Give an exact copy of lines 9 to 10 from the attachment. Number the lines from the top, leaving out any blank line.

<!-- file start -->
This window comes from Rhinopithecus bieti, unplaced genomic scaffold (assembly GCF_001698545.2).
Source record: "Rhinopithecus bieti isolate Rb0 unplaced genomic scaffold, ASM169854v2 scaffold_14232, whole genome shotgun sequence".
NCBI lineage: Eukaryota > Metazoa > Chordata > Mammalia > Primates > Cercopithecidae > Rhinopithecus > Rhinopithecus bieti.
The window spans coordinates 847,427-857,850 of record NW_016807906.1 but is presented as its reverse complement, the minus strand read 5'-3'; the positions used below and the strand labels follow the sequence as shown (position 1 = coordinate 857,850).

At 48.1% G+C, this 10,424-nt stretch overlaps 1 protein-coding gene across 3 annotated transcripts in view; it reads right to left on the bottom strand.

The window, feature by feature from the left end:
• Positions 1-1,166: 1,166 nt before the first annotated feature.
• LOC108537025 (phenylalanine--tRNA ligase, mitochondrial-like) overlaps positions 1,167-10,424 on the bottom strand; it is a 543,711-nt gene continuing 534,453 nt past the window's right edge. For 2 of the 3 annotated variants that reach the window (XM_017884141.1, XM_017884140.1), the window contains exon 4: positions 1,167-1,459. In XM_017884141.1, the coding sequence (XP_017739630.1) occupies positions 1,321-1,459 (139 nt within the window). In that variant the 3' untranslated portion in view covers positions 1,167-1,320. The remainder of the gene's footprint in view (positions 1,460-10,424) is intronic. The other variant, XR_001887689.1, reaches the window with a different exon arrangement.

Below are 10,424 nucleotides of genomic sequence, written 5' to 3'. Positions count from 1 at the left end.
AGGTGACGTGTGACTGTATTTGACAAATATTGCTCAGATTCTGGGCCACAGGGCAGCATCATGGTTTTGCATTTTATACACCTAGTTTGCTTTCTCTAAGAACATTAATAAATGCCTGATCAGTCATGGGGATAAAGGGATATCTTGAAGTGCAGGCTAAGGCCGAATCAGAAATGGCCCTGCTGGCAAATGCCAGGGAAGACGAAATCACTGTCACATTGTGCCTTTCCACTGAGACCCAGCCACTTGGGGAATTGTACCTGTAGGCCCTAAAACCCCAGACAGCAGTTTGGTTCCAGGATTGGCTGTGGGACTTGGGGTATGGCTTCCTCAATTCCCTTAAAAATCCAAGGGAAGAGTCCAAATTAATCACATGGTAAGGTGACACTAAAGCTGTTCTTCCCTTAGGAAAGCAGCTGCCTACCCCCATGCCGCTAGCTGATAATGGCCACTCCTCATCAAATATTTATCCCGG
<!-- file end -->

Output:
Below are 10,424 nucleotides of genomic sequence, written 5' to 3'. Positions count from 1 at the left end.
AGGTGACGTGTGACTGTATTTGACAAATATTGCTCAGATTCTGGGCCACAGGGCAGCATCATGGTTTTGCATTTTATACACCTAGTTTGCTTTCTCTAAGAACATTAATAAATGCCTGATCAGTCATGGGGATAAAGGGATATCTTGAAGTGCAGGCTAAGGCCGAATCAGAAATGGCCCTGCTGGCAAATGCCAGGGAAGACGAAATCACTGTCACATTGTGCCTTTCCACTGAGACCCAGCCACTTGGGGAATTGTACCTGTAGGCCCTAAAACCCCAGACAGCAGTTTGGTTCCAGGATTGGCTGTGGGACTTGGGGTATGGCTTCCTCAATTCCCTTAAAAATCCAAGGGAAGAGTCCAAATTAATCACATGGTAAGGTGACACTAAAGCTGTTCTTCCCTTAGGAAAGCAGCTGCCTACCCCCATGCCGCTAGCTGATAATGGCCACTCCTCATCAAATATTTATCCCGG